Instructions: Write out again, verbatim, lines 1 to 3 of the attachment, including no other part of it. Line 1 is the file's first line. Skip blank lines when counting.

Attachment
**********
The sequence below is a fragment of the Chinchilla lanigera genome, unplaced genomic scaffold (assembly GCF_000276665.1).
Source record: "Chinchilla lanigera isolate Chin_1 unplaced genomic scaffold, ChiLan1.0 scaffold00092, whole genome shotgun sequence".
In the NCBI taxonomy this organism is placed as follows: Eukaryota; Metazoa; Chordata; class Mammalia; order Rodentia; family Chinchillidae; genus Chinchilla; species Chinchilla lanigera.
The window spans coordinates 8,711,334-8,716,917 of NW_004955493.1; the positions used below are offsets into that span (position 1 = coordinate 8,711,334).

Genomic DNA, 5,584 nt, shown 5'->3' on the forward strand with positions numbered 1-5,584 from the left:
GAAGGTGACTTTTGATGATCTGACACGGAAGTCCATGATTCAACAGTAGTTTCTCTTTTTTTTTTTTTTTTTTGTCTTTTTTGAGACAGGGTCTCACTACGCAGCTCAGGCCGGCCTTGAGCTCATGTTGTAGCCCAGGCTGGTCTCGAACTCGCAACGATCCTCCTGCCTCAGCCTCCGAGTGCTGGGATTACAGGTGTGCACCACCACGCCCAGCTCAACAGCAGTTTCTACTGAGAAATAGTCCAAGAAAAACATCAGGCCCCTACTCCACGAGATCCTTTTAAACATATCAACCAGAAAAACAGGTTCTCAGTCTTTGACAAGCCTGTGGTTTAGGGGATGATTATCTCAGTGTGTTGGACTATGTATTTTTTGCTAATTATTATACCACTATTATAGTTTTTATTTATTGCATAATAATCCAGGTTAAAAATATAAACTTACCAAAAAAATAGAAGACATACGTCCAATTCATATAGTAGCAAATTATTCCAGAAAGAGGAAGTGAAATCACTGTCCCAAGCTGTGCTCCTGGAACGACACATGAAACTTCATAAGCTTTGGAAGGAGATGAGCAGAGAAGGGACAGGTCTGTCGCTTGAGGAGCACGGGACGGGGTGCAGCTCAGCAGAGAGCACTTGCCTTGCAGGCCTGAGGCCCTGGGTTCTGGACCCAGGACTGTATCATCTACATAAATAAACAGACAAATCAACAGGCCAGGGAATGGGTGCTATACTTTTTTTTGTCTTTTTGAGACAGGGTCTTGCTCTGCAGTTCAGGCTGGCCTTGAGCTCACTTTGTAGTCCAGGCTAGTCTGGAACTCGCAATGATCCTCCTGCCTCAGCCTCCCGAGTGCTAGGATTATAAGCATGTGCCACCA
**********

The sequence below is a fragment of the Chinchilla lanigera genome, unplaced genomic scaffold (assembly GCF_000276665.1).
Source record: "Chinchilla lanigera isolate Chin_1 unplaced genomic scaffold, ChiLan1.0 scaffold00092, whole genome shotgun sequence".
In the NCBI taxonomy this organism is placed as follows: Eukaryota; Metazoa; Chordata; class Mammalia; order Rodentia; family Chinchillidae; genus Chinchilla; species Chinchilla lanigera.